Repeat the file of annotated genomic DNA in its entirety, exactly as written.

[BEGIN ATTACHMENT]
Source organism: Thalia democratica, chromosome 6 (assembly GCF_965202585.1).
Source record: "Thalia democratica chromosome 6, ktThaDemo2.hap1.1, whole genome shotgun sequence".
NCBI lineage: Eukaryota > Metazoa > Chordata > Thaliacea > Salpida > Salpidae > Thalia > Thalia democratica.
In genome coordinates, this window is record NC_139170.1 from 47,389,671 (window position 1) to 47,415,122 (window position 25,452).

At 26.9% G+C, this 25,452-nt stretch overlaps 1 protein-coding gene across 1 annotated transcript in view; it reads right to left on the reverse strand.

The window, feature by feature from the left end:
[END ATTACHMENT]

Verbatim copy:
Source organism: Thalia democratica, chromosome 6 (assembly GCF_965202585.1).
Source record: "Thalia democratica chromosome 6, ktThaDemo2.hap1.1, whole genome shotgun sequence".
NCBI lineage: Eukaryota > Metazoa > Chordata > Thaliacea > Salpida > Salpidae > Thalia > Thalia democratica.
In genome coordinates, this window is record NC_139170.1 from 47,389,671 (window position 1) to 47,415,122 (window position 25,452).

At 26.9% G+C, this 25,452-nt stretch overlaps 1 protein-coding gene across 1 annotated transcript in view; it reads right to left on the reverse strand.

The window, feature by feature from the left end: